• Think of the necessary facilities you’ll need in Cuba. Will the room have air conditioning or even a balcony?
  • Can you book and pay online? This is not always possible since many casas don’t have the necessary facilities to accept online payment. If you have not actually paid anything, please contact the casa before you depart for Cuba to confirm the reservation, just in case it has been given to someone else. In the rare event that this happens, they will be able to book you into an alternative casa. This is not any kind of attempt to cheat you, but this is why it’s vital to confirm the reservation when the room has not yet been paid for.

A Final Reminder about Casa Particulares

Remember that the internet is not all that widespread throughout Cuba, meaning that you need to book accommodation before you arrive – at least for the first part of your time in the country. You might have difficulty finding accommodation upon arrival since you wouldn’t even be able to access the internet so easily.

This is also useful if you want to have some form of spontaneity in your travels and don’t want to have each and every moment accounted for. It’s also wise to remember that many casas in smaller towns aren’t even online… so you will have to rely on word of mouth, just like in the good old days.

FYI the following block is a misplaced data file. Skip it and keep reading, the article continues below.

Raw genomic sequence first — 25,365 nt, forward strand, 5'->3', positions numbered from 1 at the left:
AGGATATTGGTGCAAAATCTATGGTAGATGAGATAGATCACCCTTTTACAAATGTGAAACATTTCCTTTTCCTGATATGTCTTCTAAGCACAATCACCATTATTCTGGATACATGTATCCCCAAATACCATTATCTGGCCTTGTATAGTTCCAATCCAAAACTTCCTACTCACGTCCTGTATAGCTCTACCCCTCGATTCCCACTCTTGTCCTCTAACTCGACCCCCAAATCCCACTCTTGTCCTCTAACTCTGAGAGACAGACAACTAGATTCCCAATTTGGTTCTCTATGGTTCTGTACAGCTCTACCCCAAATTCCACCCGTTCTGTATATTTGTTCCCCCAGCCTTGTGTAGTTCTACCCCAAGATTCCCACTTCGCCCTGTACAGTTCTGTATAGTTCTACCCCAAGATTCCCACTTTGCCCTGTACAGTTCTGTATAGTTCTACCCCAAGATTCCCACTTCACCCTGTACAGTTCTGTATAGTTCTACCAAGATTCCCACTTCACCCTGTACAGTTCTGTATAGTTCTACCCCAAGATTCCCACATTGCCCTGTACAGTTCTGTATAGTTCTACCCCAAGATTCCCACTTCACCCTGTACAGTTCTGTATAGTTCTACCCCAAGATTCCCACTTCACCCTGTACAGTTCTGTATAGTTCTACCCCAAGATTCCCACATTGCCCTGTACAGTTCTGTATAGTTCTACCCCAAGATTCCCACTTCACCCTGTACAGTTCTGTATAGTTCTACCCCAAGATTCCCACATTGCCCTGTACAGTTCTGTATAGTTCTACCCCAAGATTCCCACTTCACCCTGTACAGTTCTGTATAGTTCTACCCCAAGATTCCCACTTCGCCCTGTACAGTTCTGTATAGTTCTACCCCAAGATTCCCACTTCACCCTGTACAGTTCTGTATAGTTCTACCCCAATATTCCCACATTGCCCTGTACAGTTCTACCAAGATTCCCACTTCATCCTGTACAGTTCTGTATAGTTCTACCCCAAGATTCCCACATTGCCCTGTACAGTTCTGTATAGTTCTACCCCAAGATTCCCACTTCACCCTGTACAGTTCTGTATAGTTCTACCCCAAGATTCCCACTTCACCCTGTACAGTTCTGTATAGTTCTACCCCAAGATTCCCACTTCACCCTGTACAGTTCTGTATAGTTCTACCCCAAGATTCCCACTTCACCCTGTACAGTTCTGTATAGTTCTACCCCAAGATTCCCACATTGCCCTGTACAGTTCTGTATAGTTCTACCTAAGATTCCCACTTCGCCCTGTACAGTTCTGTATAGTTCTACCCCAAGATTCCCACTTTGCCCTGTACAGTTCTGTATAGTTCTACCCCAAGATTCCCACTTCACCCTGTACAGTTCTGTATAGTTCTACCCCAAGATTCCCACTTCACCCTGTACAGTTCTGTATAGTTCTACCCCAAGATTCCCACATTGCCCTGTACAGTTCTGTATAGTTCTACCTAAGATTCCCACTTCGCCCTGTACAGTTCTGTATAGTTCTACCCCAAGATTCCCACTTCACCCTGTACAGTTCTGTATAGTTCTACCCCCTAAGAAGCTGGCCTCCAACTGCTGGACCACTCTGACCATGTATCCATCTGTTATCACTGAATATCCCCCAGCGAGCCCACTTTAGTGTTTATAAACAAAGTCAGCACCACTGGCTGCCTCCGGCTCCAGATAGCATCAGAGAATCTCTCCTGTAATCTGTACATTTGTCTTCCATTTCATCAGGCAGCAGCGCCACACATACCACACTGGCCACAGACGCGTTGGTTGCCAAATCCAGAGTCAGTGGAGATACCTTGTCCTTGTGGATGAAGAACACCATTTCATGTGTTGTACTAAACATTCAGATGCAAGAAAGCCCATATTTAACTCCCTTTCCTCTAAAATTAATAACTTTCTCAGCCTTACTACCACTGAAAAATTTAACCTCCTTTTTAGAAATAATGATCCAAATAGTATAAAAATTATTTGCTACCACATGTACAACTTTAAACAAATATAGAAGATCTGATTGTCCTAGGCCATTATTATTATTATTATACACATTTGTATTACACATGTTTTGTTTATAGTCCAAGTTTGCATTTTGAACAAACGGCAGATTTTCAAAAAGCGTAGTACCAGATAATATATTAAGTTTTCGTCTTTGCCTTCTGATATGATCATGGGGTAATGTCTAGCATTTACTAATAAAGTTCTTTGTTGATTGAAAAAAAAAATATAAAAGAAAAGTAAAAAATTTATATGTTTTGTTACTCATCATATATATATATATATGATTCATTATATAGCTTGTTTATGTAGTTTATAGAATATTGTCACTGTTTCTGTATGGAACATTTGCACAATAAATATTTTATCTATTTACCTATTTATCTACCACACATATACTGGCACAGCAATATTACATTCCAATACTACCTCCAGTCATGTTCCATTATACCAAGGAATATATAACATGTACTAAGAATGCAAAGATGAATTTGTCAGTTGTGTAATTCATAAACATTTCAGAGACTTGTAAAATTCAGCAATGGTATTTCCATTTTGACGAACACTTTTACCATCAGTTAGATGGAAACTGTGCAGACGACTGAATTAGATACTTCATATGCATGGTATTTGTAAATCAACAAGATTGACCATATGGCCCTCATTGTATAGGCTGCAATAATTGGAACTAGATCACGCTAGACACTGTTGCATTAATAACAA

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Daniel Stretton

About Daniel Stretton

Dan is one of the Founders of the Havana Tour Company, along with Romey Chuit who is a Cuban national. A keen traveller, Dan Stretton instantly fell in love with Cuba when visiting for the first time. Despite countless salsa lessons, Dan still struggles to dance like a Cuban (or dance at all for that matter). He has however picked up how to make a scrumptious mojito! Dan is also a keen photographer, looking to capture the heart and soul of the real Cuba and the tours he has helped to create.